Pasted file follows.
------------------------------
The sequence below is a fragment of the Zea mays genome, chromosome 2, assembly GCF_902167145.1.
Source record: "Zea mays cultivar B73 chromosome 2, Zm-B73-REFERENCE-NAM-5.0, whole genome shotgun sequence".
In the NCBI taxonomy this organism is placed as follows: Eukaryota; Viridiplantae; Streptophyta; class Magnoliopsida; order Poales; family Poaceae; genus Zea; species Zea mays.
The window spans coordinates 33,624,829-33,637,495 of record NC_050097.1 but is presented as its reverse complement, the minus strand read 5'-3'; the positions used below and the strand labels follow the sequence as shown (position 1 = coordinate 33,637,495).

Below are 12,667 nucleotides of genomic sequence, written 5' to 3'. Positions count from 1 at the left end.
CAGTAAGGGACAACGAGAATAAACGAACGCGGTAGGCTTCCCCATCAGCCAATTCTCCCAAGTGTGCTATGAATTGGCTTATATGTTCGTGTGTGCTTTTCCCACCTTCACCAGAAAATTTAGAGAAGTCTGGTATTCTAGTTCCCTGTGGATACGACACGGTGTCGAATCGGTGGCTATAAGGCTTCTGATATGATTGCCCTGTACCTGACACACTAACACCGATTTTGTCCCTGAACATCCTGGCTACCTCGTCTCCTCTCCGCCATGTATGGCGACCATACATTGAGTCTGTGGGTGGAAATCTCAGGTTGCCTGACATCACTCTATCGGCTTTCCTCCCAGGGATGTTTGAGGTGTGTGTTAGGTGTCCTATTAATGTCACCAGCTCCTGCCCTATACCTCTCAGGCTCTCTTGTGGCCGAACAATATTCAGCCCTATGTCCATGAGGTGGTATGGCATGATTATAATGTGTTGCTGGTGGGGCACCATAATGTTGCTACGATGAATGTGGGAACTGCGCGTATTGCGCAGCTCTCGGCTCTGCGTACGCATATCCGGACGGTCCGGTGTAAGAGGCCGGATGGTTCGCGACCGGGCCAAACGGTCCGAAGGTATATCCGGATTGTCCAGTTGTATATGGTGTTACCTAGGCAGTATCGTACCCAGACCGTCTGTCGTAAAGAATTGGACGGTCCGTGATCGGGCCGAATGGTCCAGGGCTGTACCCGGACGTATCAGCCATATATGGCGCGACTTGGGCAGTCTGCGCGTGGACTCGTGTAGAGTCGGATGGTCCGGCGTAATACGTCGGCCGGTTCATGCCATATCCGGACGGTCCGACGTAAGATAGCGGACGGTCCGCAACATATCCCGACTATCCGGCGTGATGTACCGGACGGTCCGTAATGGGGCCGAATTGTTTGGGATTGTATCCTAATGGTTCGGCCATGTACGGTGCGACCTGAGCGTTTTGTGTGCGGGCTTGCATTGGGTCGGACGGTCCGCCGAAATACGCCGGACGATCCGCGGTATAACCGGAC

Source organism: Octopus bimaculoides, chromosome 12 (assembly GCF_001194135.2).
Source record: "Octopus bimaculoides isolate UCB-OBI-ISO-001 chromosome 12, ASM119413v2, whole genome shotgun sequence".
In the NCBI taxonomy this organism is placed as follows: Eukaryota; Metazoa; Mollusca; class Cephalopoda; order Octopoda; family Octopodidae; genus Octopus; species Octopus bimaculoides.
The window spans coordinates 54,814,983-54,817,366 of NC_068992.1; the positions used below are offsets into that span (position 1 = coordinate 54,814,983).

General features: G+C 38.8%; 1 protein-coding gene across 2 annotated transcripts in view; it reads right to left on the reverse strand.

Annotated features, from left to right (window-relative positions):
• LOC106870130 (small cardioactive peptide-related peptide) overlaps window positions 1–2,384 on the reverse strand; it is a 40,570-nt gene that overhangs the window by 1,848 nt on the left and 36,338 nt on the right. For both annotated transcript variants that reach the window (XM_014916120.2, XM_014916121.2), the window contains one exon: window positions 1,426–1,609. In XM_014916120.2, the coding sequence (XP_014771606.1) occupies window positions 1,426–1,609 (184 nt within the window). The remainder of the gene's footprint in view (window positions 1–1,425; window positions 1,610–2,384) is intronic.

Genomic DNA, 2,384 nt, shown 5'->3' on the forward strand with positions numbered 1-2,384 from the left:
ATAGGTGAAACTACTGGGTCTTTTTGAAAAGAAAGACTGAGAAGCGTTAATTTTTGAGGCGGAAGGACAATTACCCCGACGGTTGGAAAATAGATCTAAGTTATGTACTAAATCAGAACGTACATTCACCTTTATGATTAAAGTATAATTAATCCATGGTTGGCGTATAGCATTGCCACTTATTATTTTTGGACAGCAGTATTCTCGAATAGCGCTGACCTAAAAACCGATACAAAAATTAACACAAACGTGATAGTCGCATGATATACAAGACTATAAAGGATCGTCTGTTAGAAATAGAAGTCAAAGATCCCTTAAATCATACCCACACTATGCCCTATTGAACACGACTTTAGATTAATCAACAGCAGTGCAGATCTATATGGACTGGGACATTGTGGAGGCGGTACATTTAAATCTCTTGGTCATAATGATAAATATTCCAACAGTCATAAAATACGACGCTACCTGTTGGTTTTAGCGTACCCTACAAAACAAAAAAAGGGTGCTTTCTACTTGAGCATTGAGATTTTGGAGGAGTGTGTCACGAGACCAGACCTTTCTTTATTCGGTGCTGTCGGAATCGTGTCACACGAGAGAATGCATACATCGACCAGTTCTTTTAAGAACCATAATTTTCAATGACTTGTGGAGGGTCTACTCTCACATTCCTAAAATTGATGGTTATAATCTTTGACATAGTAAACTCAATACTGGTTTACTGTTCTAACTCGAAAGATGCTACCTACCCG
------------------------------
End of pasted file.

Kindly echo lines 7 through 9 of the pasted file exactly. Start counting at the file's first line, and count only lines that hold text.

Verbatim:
Source organism: Octopus bimaculoides, chromosome 12 (assembly GCF_001194135.2).
Source record: "Octopus bimaculoides isolate UCB-OBI-ISO-001 chromosome 12, ASM119413v2, whole genome shotgun sequence".
In the NCBI taxonomy this organism is placed as follows: Eukaryota; Metazoa; Mollusca; class Cephalopoda; order Octopoda; family Octopodidae; genus Octopus; species Octopus bimaculoides.